One of the critical aspects of this binding is the IsChecked property. You can see that we have a “Mode=TwoWay” parameter on the binding. This means that not only does the value of the IsChecked property get set from the model, but if the value of the IsChecked property changes it will update the model. In terms of the purest implementation of MVVM this is what is problematic with exposing the model directly. The view model is supposed to act as a controller for the interface from the view and to the model. Exposing the model directly means the the view model is no longer controlling the model but instead the view is. With our samples we could have rolled the model into the model view. To simplify what is already a fairly complex set of code for something so simple as well as showing how view models work in MVVM I created view models but exposed the model.

Finally we need to look at the Sample base model that all samples derive from.

public abstract class Sample : DomainObject
{
	public bool IsEnabled { get; set; }
	public string Results { get; set; }
	public TimeSpan RunTime { get; set; }

	public abstract string SampleName { get; }
	public abstract bool ImageRequired { get; }
	public abstract void Run(System.Drawing.Bitmap bmp = null, Action<string> updateLog = null);
}

The vast majority of my samples need a consistent set of data to work on so we can compare times of execution. The easiest way to do this is just take an image on the Run method. This way, if we want to test our samples under different loads we can just use a bigger or smaller image. The Results property is unused and will be removed from future sets of the code. Originally I had envisioned that as the sample needed to display something to the user it would just update the Results property. Obviously this doesn’t work as the user doesn’t get immediate feedback but instead will only get updated when the sample completes its run. I replaced this with an Action that takes a string and in my SamplerViewModel the action updates the results in the Sampler model. This way the user gets continuous feedback from the sample as it updates.

As the samples run, if they use an image they modify that image. The ImageRequired property is important because it is potentially expensive on the front-end to reload the image if a sample doesn’t need it. Especially in cases where a large image is used.

And that’s it for our Sample model. I realize that the initial set-up of MVVM can be complex. Even some of the implementation of the View through ViewModel to Model work-arounds that have be put into place to handle things that are fairly simple when working with code-behind can be downright ugly. The pay-off is that supporting long-term maintenance should be a lot easier. That’s the tough part to get across to a lot of people. You will have a lot more overhead when initally spinning up an MVVM solution but in the end you will find that it is all worth it during maintenance as you fix bugs and add features. If nothing else then because of how cleanly separate your tiers are.

Up next is a more in-depth explanation of our SamplerView, SamplerViewModel and Sampler model.

Thanks,
Brian

In the previous post I wrote a brief intro to MVVM along with some pros and cons. Next up in this series is an explanation of the layout of the solution and some of the rudimentary framework. Don’t forget you can download all the code here.

TPLSamplesSolutionLayout

In the image above you can see the layout of the solution with Views, ViewModels and Models. MainWindow.xaml has our SamplerView.xaml. SamplerView.xaml has as it’s DataContext a SamplerViewModel.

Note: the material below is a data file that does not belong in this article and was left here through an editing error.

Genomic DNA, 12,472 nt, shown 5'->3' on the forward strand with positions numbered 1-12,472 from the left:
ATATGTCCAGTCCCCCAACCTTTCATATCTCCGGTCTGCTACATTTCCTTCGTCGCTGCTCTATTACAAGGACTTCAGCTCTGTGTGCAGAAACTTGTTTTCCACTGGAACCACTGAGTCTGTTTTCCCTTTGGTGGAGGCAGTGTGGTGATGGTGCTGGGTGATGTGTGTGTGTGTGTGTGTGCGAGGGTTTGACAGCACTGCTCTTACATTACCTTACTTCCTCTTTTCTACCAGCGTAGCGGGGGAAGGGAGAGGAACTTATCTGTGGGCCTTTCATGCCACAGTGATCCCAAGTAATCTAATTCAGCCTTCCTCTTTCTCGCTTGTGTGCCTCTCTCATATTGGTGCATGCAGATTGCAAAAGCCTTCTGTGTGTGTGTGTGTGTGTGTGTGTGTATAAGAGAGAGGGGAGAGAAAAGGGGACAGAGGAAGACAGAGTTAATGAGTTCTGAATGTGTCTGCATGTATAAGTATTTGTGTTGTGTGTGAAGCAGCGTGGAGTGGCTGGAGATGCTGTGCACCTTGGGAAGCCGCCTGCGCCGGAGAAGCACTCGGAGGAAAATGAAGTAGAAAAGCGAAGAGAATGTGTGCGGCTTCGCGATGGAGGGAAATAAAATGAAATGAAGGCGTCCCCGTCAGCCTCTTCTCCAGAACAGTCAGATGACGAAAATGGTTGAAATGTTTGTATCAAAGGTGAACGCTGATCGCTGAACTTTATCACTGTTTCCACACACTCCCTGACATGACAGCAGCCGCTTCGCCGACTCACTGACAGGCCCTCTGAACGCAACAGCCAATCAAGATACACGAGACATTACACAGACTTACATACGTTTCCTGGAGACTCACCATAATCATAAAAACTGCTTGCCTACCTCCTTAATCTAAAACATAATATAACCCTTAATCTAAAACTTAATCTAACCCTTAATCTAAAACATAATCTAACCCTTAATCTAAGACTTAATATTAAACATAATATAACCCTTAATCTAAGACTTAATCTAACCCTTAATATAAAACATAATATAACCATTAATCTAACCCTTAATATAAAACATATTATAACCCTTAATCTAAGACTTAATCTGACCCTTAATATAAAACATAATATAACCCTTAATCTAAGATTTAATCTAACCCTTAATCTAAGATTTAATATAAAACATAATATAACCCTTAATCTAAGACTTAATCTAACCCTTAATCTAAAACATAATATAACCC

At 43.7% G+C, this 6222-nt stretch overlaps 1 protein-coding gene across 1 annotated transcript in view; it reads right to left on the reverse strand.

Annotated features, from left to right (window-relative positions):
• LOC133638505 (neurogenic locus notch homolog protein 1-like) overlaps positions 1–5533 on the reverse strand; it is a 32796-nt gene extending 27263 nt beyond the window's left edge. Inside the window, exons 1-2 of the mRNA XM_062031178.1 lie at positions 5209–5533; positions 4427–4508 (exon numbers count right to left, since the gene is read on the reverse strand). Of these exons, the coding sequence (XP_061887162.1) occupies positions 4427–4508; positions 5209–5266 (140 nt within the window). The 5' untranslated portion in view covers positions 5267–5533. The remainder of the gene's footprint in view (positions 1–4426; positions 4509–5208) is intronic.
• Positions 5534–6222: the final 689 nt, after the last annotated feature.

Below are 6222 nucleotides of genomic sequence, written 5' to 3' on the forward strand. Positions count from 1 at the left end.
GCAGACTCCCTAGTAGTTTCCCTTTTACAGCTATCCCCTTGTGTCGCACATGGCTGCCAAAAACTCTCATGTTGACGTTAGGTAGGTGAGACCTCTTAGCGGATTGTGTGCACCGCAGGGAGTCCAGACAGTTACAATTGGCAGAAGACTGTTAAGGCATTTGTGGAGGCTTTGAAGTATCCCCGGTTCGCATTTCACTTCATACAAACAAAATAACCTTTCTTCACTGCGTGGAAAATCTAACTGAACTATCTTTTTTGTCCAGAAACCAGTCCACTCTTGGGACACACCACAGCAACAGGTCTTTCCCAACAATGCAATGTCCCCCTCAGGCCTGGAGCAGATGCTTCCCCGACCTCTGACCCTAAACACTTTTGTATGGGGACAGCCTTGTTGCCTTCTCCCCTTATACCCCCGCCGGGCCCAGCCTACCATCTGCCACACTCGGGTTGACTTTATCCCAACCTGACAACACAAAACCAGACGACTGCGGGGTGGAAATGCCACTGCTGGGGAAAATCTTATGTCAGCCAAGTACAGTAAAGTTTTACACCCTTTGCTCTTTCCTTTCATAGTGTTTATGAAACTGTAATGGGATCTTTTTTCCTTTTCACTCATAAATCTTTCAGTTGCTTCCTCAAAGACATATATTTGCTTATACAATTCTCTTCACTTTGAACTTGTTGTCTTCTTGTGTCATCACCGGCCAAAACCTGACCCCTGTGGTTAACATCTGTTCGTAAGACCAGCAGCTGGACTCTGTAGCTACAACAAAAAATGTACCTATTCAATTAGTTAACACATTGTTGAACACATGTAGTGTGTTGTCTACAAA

<UserControl.DataContext>
	<ViewModels:SamplerViewModel />
</UserControl.DataContext>

Looking at the constructor of the SamplerViewModel:

public SamplerViewModel()
{
	Samples = new ObservableCollection();
	Sampler = new Sampler();
	Sampler.Samples.Add(new LineSample());
	Sampler.Samples.Add(new LineParallelSample());
	Sampler.Samples.Add(new GreyScaleSample());
	Sampler.Samples.Add(new GreyScaleParallelSample());
	Sampler.Samples.Add(new GreyScaleDoubleParallelSample());
	ResetSampler();
}

private void ResetSampler()
{
	this.Samples.Clear();
	foreach (var sample in Sampler.Samples)
	{
		this.Samples.Add(CreateSampleViewModel(sample));
	}
}

private SampleViewModel CreateSampleViewModel(Sample sample)
{
	SampleViewModel vm = SamplerViewModelFactory.GetViewModelForSample(sample);
	return vm;
}
  1. we set up our observable collection for our sample view models
  2. construct our Sampler model
  3. construct all our samples
  4. using a Factory pattern get the view model for each of our samples

Now let’s take a step back to the SamplerView.xaml. If you look at the code you’ll see there is a lot going on in the xaml I’m not going to cover here. There are, however, two very important parts to the SamplerView.xaml that must be covered. The first is the DataContext mentioned above that creates a SamplerViewModel. The other is the ItemsControl that binds to the Samples collection.

<ItemsControl Grid.Row="1" IsTabStop="False" ItemsSource="{Binding Samples}">
	<ItemsControl.ItemsPanel>
		<ItemsPanelTemplate>
			<WrapPanel Orientation="Horizontal" IsItemsHost="True" Utility:MarginUtilities.Margin="5" />
		</ItemsPanelTemplate>
	</ItemsControl.ItemsPanel>
	<ItemsControl.ItemTemplate>
		<DataTemplate>
			<Views:SampleView DataContext="{Binding}" />
		</DataTemplate>
	</ItemsControl.ItemTemplate>
</ItemsControl>

When you set the data context in WPF you are exposing that object and it’s properties to binding within that control. In the code above you can see we are binding the ItemsControl to the Samples property of our view model which is an observable collection that contains all of the view models for the samples. In addition to that we are setting the ItemTemplate of the ItemsControl to a view entitled “SampleView” basically saying, “Anything we bind to will use the SampleView as our item” (note that this will be changed later to allow for more SampleView types). It’s this initial setup that can be rather complex but once the framework is in place adding new models (in this case samples) to the application is pretty straight forward.